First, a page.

Prime Minister Boris Johnson’s expected announcement delaying the final stage of easing coronavirus restrictions is likely to have a significant knock-on effect for sports fans.
On Monday, the Prime Minister is likely to put on hold for four weeks plans for the lifting of controls – slated for June 21 – amid a surge in cases of the Delta variant of Covid-19 first identified in India.
That will directly impact Wembley’s hosting of the Euro 2020 semi-final and final, Wimbledon and other major events like Formula 1’s British Grand Prix and golf’s Open Championship.
Gareth Southgate’s side opened up their campaign with a 1-0 victory over Croatia, watched by 22,500 supporters who gained entry with proof of a full Covid-19 vaccination or a negative lateral-flow test taken within 48 hours of the match.
The Football Association (FA) and UEFA had hoped to increase Wembley’s 25 per cent capacity for England’s group games and two last-16 matches – which are part of the Government’s events research programme, which is looking at various methods of reducing or minimising social distancing at games staged at the national stadium – to a potential 45,000 for the semi-final and final.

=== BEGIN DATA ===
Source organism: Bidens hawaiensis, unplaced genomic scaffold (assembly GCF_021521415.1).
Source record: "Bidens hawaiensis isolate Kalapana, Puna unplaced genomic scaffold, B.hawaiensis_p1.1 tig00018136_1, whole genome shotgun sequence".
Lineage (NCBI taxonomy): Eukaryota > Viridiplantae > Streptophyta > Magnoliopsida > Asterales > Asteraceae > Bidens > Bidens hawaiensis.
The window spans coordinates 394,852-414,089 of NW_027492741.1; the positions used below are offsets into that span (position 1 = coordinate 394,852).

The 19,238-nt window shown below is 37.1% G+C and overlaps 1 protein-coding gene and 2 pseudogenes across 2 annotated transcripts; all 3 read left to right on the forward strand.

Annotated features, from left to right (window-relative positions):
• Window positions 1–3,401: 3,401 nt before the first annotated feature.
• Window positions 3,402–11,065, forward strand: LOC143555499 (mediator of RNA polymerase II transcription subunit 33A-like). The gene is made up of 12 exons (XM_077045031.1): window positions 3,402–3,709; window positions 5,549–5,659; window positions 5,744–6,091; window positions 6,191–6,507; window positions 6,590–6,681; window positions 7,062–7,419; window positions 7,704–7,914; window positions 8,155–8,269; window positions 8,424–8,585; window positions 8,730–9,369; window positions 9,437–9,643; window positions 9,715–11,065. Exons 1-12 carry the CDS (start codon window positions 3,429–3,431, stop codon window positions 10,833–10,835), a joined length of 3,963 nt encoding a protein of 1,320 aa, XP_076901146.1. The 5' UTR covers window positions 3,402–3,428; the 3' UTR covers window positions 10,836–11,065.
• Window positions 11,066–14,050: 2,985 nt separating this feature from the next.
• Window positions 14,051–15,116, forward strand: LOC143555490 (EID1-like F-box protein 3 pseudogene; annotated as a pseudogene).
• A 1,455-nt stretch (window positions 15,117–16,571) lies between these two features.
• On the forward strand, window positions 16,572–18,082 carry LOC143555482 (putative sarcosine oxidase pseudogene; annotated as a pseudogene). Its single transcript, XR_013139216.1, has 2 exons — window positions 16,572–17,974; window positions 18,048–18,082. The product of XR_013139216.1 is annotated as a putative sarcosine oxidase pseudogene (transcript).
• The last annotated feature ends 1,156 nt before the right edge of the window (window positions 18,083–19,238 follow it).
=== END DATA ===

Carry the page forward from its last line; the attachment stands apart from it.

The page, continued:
However, that now appears unlikely to happen with restrictions set to be kept in place until after the tournament, which ends on July 11.
Organisers of Wimbledon have been awaiting the Government’s decision on whether to take step four of the coronavirus road map to provide more clarity on how attendance at sporting events will be handled.
However, it now seems certain the championships, which run for a fortnight from June 28, will also have to operate at a reduced capacity.
Other events like the British Grand Prix at Silverstone and the Open at Royal St George’s, both of which take place before the next proposed decision date, will also be affected.
Only late last month R&A chief executive Martin Slumbers expressed his optimism the Open, which did not take place last summer because of the pandemic, would be played in front of a 75 per cent capacity crowd, but he was also preparing for only 25 per cent attendance.